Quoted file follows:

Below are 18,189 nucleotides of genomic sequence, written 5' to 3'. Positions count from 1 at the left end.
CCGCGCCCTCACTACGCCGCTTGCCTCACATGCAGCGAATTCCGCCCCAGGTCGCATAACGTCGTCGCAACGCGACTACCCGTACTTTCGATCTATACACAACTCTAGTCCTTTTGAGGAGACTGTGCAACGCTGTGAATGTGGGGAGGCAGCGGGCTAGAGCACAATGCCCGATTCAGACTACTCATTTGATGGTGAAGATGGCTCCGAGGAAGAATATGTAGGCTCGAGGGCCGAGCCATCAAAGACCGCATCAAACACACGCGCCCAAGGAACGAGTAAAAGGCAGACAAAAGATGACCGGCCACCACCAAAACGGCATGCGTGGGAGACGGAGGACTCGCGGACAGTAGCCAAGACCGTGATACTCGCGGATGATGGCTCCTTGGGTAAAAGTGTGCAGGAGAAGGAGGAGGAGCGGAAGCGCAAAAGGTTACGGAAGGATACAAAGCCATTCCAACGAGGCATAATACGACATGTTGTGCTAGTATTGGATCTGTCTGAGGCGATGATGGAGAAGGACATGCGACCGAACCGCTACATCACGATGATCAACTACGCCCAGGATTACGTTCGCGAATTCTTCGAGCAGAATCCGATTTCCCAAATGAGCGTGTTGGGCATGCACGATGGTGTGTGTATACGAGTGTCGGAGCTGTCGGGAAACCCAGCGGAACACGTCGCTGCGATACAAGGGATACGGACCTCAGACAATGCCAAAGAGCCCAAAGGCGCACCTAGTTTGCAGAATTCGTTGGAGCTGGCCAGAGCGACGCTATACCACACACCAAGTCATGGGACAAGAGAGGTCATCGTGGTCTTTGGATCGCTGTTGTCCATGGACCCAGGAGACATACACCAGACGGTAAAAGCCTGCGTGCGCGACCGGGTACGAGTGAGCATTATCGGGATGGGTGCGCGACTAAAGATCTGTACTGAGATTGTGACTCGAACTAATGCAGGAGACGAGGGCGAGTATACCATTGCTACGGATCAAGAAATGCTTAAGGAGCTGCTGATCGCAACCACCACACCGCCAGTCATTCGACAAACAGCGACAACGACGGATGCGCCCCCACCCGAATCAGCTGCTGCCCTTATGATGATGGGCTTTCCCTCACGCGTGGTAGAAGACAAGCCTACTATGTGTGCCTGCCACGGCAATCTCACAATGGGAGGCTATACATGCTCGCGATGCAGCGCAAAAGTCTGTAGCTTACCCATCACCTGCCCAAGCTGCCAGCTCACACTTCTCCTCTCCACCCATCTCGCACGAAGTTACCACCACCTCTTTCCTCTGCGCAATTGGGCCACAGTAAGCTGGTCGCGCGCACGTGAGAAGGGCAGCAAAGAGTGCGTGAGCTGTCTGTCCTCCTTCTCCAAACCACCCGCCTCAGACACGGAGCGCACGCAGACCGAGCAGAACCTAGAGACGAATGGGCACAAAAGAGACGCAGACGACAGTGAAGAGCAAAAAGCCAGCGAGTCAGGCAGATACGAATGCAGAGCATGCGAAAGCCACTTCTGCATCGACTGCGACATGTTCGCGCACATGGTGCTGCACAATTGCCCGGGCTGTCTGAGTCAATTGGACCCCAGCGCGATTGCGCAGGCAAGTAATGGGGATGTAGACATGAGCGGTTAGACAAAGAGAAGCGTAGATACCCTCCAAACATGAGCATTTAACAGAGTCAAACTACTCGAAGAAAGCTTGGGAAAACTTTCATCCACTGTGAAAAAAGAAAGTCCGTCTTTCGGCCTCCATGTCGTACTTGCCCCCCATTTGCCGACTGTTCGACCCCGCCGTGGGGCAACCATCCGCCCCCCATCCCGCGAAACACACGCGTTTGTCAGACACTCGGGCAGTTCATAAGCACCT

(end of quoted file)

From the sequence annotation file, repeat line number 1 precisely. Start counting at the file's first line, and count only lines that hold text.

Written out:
Below are 18,189 nucleotides of genomic sequence, written 5' to 3'. Positions count from 1 at the left end.